Over 50 years of civil war have made Colombia one of the world’s most violent countries. The peace processes of recent years have led to a stable economy and calmer political conditions, where illegal production and export of cocaine is the country’s biggest challenge.
Key figures and facts
- Capital: Bogota
- Ethnic groups: European + Native and European origin 84.2%, African + Colombian origin 10.4%, Amerindians 3.4%, (2005 est.)
- Language: Spanish (official)
- Religion: Roman Catholic 79%, Protestants 14%, other/unspecified 7% (2014 est.)
- Population: 49,464,683 (2018)
- Control Form: Republic
- Area: 1 141 749 km²
- Currency: Colombian Peso
- GNP per capita: 14 154 PPP $
- National Day: July 20th
The population in Colombia is 43.9 million (2007), annual population growth of 1.4% and the average age of 75.9 years for women, 68.1 years for men.
The ethnic composition is characterized by the fact that the native Indians, Spaniards and their African slaves have gradually become so mixed with each other that it is almost impossible to estimate the size of each group. No doubt, however, the majority of the population is either a mix of whites and Native Americans (mites) or a mix of whites and blacks. These two main groups were estimated in 2000 to constitute approximately 58% and 14% of the population. About 20% are considered white and 4% black. There are approximately 400 Native American tribes, but pure Native Americans make up only 1% of the population. About 1/4 of the Indian population live in protected areas, Resguardo.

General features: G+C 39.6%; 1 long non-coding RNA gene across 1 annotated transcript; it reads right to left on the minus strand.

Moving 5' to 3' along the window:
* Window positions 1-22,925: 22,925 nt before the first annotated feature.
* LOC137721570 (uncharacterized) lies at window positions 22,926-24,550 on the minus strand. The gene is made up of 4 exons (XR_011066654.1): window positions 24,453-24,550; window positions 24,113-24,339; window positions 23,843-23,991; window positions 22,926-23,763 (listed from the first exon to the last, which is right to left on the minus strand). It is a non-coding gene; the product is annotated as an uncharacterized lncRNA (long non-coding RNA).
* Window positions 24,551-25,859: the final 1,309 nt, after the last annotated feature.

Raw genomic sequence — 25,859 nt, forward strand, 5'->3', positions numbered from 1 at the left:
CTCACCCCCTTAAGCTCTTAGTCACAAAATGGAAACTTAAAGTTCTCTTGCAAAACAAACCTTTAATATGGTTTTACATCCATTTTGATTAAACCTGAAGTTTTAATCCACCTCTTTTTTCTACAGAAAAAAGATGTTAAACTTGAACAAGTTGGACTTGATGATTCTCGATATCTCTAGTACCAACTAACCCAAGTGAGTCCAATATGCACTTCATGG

The country has a population density of approximately 40 people per km2. Most live in the predominantly mountainous western part of the country, where the population density in some provinces is 100–200 per km2. Especially the middle part of the Caucadale, between Medellín and Cali, is densely populated. The eastern parts of the country, which includes 3/5 of the area, only approximately 4% of the population. Large areas are here on the nearest public. After World War II, there has been a significant move from the countryside to the cities, which has grown very rapidly. About 3/4 of the population today lives in cities and towns. The lack of security in connection with violence and drug activities has led people to move from the most unsafe cities and places. An estimated three million have been displaced from their homes. war actions (see also the history section) and a large part of the country’s residents live in poverty. The largest cities are (2007): the capital of Bogotá (7,033,900), Medellín (2,248,900), Cali (2,139,500), and Barranquilla (1,144,500).
About 92% belong to the Catholic Church. There are smaller groups of Protestants, Anglicans, Jews and followers of Baha’i.
The official language is Spanish. A large number of Native American languages and dialects are spoken by larger or smaller groups. arawak, aymara, chibcha, karib, quechua, tupi-guarani and yurumangui. See Indians (languages).